ECDL — from Boom to Bust?
We are now a few years into the Progress 8 era of school accountability and many have already commented on the influence these new measures are having on qualification entry patterns. Some of these consequences were no doubt intended — for example the rise in EBacc entries among schools keen to fill their empty buckets. However, one presumably unintended consequence was the spike in ECDL (European Computer Driving Licence) entries seen up until 2017. While others have previously commented on this trend, it is difficult to understate just how big an influence this one qualification had on apparent school performance last year. And now that ECDL has been dropped from the eligible qualification list, we can expect to see significant volatility in schools’ 2018 Progress 8 scores…
Last year, nearly 1 in 3 students in England were entered for the ECDL, up from 1 in 5 in 2016. Nearly half of these students received a Distinction*, the equivalent to an A* at GCSE, while most GCSEs only awarded an A* to around 5–10% of students. The average ECDL point score was higher than an A grade and nearly 3 points higher than a nationally average Attainment 8 grade.
This means that ECDL alone inflated national Attainment 8 values by just under 1 point in 2017. To put that in context, this 1 point increase in Expected Attainment 8 scores will have caused a -0.1 reduction in a non-ECDL school’s Progress 8 score, costing it up to 10 national percentile rankings. The impact on any given school will have depended on their position within the national rankings, as well as their dependence on ECDL, but — as an illustrative example — a non-ECDL school with a Progress 8 score of 0.0 in 2018 would have scored 0.1 if ECDL had not counted at other schools. This would have moved it from the 50th to the 60th national percentile, passing around 300 schools along the way. Meanwhile, ECDL schools would have moved up to twice as far in the opposite direction, determined by their ECDL-dependency level.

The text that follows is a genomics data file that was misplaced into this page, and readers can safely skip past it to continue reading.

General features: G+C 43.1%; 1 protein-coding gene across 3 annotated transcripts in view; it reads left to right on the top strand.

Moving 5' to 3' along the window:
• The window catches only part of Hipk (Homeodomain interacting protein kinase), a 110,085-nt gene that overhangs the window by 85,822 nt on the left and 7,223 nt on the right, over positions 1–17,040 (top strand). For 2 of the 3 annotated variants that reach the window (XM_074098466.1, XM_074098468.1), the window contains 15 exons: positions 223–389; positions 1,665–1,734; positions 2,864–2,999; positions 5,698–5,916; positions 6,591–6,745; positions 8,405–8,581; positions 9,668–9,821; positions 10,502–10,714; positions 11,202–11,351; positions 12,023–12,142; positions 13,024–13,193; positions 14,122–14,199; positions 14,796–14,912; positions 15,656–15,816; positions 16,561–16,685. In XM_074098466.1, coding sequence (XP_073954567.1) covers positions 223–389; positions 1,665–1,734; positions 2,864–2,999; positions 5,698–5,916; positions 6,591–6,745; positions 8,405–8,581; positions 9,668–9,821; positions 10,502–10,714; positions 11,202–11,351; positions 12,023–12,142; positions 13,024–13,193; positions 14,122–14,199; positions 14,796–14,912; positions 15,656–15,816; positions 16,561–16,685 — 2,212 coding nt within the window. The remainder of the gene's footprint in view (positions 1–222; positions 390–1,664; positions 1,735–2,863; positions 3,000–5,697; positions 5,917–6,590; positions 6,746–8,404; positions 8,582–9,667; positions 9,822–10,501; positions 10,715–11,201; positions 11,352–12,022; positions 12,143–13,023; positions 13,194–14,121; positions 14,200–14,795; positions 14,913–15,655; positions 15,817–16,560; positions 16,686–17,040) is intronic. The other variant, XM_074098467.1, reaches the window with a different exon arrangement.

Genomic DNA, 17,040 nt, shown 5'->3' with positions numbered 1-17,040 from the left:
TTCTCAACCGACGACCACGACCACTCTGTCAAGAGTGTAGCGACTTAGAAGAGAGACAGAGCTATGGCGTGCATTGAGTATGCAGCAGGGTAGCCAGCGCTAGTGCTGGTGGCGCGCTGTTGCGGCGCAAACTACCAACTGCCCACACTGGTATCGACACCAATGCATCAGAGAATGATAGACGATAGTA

But rather than exploring historical “what ifs”, let’s consider what this means for the 2018 results. All else being equal, it means a 1 point reduction in the national average Attainment 8 value, although this may be offset by other trends like the continued filling of previously empty EBacc buckets, as well as the further shift from A*-G to 9–1 grading.
Perhaps more ominously for some, it means that many schools and MATs with high historic ECDL entry rates could struggle to match their 2017 Progress 8 scores without significantly improving their grades in other qualifications. Ark appears to be less exposed to this effect than other large MATs, but all ex-ECDL schools will need to be careful when interpreting like-for-like performance changes between 2017 and 2018.
So, for anyone hoping that they could finally look at a few years’ worth of Progress 8 data to get a “simple” understanding of a school’s improvement trajectory, better luck next year (or perhaps a few years after that!)